With world leaders having agreed to work towards keeping global temperature rise down to 1.5 degrees Celsius following COP26, and with the built environment responsible for almost 40 per cent of energy and process-related carbon dioxide emissions, a significant move must be made towards creating energy-efficient buildings. One solution that all buildings and facilities managers should be looking to is smart energy building technology.
Powered by Internet of Things connectivity, the smart building makes it possible to monitor and manage energy usage across multiple properties, setting automated processes that have the ability to reduce energy wastage in considerable proportions.
Here we look at the vital role smart building technology is playing in creating energy-efficient buildings and how it could prove the ultimate game-changer when it comes to making a difference to climate change.
Why are energy-efficient buildings so important?
By the end of this year’s COP26, 151 countries had created new climate plans called Nationally Determined Contributions (NDCs), with a pledge to cut their emissions by 2030. To stick to the goal of keeping temperature rise down to 1.5 degrees Celsius, global emissions need to be cut in half by the end of this decade.
Limiting global warming is crucial because every fraction of a degree of climatic warming can lead to drastic consequences, including lost lives and damaged livelihoods.
Whilst reducing global warming can seem like a massive undertaking, it is important to bear in mind that even the smallest step has the power to make a considerable difference. The built environment is one area in which strides rather than steps can be made.
The International Energy Agency (IEA) says that buildings are responsible for 36 per cent of global final energy use and 39 per cent of energy and process-related carbon dioxide emissions.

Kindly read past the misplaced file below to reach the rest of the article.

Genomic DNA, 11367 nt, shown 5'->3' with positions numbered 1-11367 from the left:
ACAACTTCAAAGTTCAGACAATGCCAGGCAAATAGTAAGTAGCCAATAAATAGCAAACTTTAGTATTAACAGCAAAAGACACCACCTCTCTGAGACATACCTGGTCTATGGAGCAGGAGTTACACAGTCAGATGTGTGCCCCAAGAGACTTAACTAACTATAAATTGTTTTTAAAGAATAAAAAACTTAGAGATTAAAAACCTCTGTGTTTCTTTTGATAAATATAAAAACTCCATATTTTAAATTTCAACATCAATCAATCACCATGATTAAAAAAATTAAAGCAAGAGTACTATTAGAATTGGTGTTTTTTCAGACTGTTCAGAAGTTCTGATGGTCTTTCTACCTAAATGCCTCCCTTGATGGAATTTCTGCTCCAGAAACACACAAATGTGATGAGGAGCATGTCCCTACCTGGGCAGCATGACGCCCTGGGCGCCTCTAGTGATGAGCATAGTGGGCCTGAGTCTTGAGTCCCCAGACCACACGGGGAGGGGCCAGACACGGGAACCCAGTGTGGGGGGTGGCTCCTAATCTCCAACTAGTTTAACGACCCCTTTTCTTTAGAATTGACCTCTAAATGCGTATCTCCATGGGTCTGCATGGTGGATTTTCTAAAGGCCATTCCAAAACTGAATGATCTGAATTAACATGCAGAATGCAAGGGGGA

Processes within a building that contribute significantly towards global warming include heating and air conditioning. Combined, they account for just under 40 per cent of overall energy consumption in buildings and 42 per cent of carbon dioxide emissions. The use of air conditioning is on the rise due to a growing demand for workplace comfort and will only continue as global warming intensifies.
Whilst methods of reducing emissions and bringing down temperature rise are already being built in at the construction phase, there is a massive need to target existing building stock with decarbonisation strategies. The UK Green Building Council (UKGBC) says that existing stock will represent 80 per cent of all buildings in use by 2050, demonstrating the scope of the task at hand.
So now the question, how to achieve energy-efficient buildings retrospectively?
How to achieve energy-efficient buildings?
Putting policies in place to reduce energy wastage and setting rules for occupants, such as turning lights and heating off in unoccupied spaces, is a start. But buildings managers need to go a whole lot further if significant changes are going to be made, and technology will play a major role in this respect.
A smart energy building, or smart building, is controlled by a technology-powered building energy management system. Internet of Things (IoT) connected sensors and devices located around the building actively monitor energy consumption throughout the premises, relaying valuable data about how the energy is being used and where it can be reduced. This data is able to inform critical decisions, leading to substantial energy savings.
How does a smart building energy management system help create energy-efficient buildings?